Bernard O’Riordan discovered major efforts are underway to save the ancient temples, monuments and religious relics at Vietnam’s My Son Sanctuary, which was carpet-bombed during the war.
Described by French historians as ‘the Valley of the Kings’, My Son or holy land is a mind-blowing collection of abandoned and partially ruined Hindu temples built between the 4th and the 14th century A.D. by the kings of Champa.
This ancient site – reminiscent of Cambodia’s Ankgor Wat although on a much smaller scale – sits in a lush jungle basin surrounded by a ring of mountains, including Cat’s Tooth or Hon Quap Mountain.
It’s a popular day-trip for tourists staying in Hoi An, about an hour or 50km away near the coast, as well as Danang, which is roughly 90 minutes north-east.
Touted as one of the longest inhabited archaeological/religious sites in Indochina, My Son was recognised as a national site in 1979 by Vietnam’s Culture Ministry and a World Heritage site by Unesco in 1999.
This 2km-wide valley was a religious centre and royal burial ground for the Champa kingdom, which inhabited most of south and central Vietnam.
It is made up of eight groups of 71 monuments built throughout the 7th-13th centuries.
The temples were built into groups that basically followed the same model. Each group was comprised of a main sanctuary (Kalan), surrounded by towers and auxiliary monuments.
Constructed from locally-fired red bricks and sandstone, some temples have bent roofs, claimed by archaeologists to reflect the crooked peak of Cat’s Tooth Mountain in the distance.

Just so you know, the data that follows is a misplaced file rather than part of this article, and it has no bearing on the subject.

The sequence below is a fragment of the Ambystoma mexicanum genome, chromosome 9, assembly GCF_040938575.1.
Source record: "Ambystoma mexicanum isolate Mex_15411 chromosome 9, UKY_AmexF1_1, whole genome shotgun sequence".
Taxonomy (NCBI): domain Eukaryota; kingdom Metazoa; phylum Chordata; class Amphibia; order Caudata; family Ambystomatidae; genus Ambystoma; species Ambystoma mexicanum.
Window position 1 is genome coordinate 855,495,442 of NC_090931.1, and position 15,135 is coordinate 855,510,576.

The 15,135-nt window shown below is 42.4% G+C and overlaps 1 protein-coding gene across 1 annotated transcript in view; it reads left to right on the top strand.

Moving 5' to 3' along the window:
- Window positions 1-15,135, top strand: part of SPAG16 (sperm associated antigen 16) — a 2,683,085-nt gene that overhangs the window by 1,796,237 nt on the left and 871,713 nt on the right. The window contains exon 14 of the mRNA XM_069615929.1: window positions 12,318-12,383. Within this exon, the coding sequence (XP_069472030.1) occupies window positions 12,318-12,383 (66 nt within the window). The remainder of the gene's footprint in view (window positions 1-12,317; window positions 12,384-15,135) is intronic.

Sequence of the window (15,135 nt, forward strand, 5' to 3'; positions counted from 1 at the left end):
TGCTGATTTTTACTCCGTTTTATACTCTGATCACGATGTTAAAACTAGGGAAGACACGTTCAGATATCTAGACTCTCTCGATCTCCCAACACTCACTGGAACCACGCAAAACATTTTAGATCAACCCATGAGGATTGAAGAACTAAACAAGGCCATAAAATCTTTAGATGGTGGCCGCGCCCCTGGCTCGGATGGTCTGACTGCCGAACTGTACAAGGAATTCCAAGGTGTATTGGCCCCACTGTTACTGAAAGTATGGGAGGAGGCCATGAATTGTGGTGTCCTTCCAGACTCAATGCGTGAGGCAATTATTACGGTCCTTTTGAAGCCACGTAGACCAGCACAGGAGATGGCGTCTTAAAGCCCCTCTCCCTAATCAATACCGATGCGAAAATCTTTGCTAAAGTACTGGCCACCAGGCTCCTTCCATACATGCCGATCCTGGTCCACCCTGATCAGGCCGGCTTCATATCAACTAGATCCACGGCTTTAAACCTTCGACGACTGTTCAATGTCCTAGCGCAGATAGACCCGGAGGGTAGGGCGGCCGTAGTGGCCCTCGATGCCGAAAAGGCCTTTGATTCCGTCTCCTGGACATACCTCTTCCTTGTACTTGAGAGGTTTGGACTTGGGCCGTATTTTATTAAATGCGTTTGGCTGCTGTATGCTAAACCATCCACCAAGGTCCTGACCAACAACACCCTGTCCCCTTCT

Cham temples do not have windows, so they are almost pitch black inside. Windows are found only in the towers, although there are only about 20 towers remaining.
The site fell into disrepair following the fall of the Champa and was rediscovered by French soldiers in 1885.
More recently, restoration began in 1937 but the site was further destroyed by bombing during the Vietnam war, when My Son was used as a base for the Vietcong.
A large majority of its architecture was destroyed by US carpet bombing during a single week of the war, and you can still see the huge bomb craters (below) as you wander the historic area.
After the unification of Vietnam in 1975, conservation work resumed in earnest, with both national and international teams working to restore and preserve the special site.
Although the entire area has been cleaned of land mines, visitors are still warned not to stray from the defined paths and established areas when exploring the site.
Between 2010 and 2016, most known remnants of bombs and chemical toxins in the area as consequences of the war were removed. A second phase to restore highly-collapsible relics is now underway.
However, the biggest risk to these fragile structures is the region’s severe weather conditions, including flooding and high humidity.
To preserve these structures from flooding and deterioration, conservation and restoration efforts have focused on widening the river and reducing overgrown vegetation.
On average, 300,000 people visit the ancient Hindu temples at My Son Sanctuary each year, most of whom are foreigners (70 per cent) on organised tours. The entry price is 150,000 dong (US$6.50), although many tour groups factor the cost in to their package.
To encourage more people to visit and stay overnight in the region, the management board of My Son wants to set up top-class lodging, dining and entertainment services close by.
As you arrive at My Son Sanctuary, be sure to also check out the dance and music performances held in the main hall near the on-site shop.
The show runs for about 30 minutes and you’ll see performers in colourful costumes (pictured) accompanied by traditional instruments on stage. There’s also a museum further down the mountain at the main entrance.
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